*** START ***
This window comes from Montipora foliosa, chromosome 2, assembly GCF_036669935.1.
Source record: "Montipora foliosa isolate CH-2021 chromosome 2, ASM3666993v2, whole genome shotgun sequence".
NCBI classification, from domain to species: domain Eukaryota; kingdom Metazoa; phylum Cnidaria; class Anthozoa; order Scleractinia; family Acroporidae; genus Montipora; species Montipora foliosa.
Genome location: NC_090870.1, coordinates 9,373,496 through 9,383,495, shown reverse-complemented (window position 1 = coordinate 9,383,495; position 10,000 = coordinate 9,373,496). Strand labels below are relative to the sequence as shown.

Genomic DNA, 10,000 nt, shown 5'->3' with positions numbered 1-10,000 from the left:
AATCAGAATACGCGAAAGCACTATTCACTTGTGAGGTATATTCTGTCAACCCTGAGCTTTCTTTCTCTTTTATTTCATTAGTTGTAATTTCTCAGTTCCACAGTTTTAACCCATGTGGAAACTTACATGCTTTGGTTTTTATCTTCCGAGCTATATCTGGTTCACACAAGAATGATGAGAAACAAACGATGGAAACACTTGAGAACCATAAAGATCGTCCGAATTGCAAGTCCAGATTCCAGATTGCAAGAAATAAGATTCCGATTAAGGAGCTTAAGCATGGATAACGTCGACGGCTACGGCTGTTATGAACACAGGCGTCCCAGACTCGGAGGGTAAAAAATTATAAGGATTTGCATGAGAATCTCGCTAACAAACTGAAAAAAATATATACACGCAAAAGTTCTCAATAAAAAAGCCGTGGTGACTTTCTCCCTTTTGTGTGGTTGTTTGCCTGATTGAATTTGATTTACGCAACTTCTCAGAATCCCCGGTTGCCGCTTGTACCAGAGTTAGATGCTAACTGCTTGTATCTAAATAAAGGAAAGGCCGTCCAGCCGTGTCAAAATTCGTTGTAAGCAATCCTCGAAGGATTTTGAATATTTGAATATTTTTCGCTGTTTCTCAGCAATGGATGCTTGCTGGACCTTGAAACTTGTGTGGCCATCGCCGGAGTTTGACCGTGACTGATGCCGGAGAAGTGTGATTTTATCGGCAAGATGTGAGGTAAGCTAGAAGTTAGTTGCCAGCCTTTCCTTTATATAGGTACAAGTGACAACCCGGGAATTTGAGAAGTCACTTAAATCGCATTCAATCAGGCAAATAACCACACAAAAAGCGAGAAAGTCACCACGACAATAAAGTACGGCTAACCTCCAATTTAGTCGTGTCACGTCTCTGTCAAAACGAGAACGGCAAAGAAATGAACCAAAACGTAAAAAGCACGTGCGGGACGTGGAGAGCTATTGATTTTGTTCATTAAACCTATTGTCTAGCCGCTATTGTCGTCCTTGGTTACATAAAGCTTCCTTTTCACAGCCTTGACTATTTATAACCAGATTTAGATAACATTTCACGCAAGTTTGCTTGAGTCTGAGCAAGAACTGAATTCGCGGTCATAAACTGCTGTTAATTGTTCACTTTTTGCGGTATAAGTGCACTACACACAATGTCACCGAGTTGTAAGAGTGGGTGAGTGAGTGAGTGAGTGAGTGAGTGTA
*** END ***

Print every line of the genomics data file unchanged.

This window comes from Montipora foliosa, chromosome 2, assembly GCF_036669935.1.
Source record: "Montipora foliosa isolate CH-2021 chromosome 2, ASM3666993v2, whole genome shotgun sequence".
NCBI classification, from domain to species: domain Eukaryota; kingdom Metazoa; phylum Cnidaria; class Anthozoa; order Scleractinia; family Acroporidae; genus Montipora; species Montipora foliosa.
Genome location: NC_090870.1, coordinates 9,373,496 through 9,383,495, shown reverse-complemented (window position 1 = coordinate 9,383,495; position 10,000 = coordinate 9,373,496). Strand labels below are relative to the sequence as shown.

Genomic DNA, 10,000 nt, shown 5'->3' with positions numbered 1-10,000 from the left:
AATCAGAATACGCGAAAGCACTATTCACTTGTGAGGTATATTCTGTCAACCCTGAGCTTTCTTTCTCTTTTATTTCATTAGTTGTAATTTCTCAGTTCCACAGTTTTAACCCATGTGGAAACTTACATGCTTTGGTTTTTATCTTCCGAGCTATATCTGGTTCACACAAGAATGATGAGAAACAAACGATGGAAACACTTGAGAACCATAAAGATCGTCCGAATTGCAAGTCCAGATTCCAGATTGCAAGAAATAAGATTCCGATTAAGGAGCTTAAGCATGGATAACGTCGACGGCTACGGCTGTTATGAACACAGGCGTCCCAGACTCGGAGGGTAAAAAATTATAAGGATTTGCATGAGAATCTCGCTAACAAACTGAAAAAAATATATACACGCAAAAGTTCTCAATAAAAAAGCCGTGGTGACTTTCTCCCTTTTGTGTGGTTGTTTGCCTGATTGAATTTGATTTACGCAACTTCTCAGAATCCCCGGTTGCCGCTTGTACCAGAGTTAGATGCTAACTGCTTGTATCTAAATAAAGGAAAGGCCGTCCAGCCGTGTCAAAATTCGTTGTAAGCAATCCTCGAAGGATTTTGAATATTTGAATATTTTTCGCTGTTTCTCAGCAATGGATGCTTGCTGGACCTTGAAACTTGTGTGGCCATCGCCGGAGTTTGACCGTGACTGATGCCGGAGAAGTGTGATTTTATCGGCAAGATGTGAGGTAAGCTAGAAGTTAGTTGCCAGCCTTTCCTTTATATAGGTACAAGTGACAACCCGGGAATTTGAGAAGTCACTTAAATCGCATTCAATCAGGCAAATAACCACACAAAAAGCGAGAAAGTCACCACGACAATAAAGTACGGCTAACCTCCAATTTAGTCGTGTCACGTCTCTGTCAAAACGAGAACGGCAAAGAAATGAACCAAAACGTAAAAAGCACGTGCGGGACGTGGAGAGCTATTGATTTTGTTCATTAAACCTATTGTCTAGCCGCTATTGTCGTCCTTGGTTACATAAAGCTTCCTTTTCACAGCCTTGACTATTTATAACCAGATTTAGATAACATTTCACGCAAGTTTGCTTGAGTCTGAGCAAGAACTGAATTCGCGGTCATAAACTGCTGTTAATTGTTCACTTTTTGCGGTATAAGTGCACTACACACAATGTCACCGAGTTGTAAGAGTGGGTGAGTGAGTGAGTGAGTGAGTGAGTGTA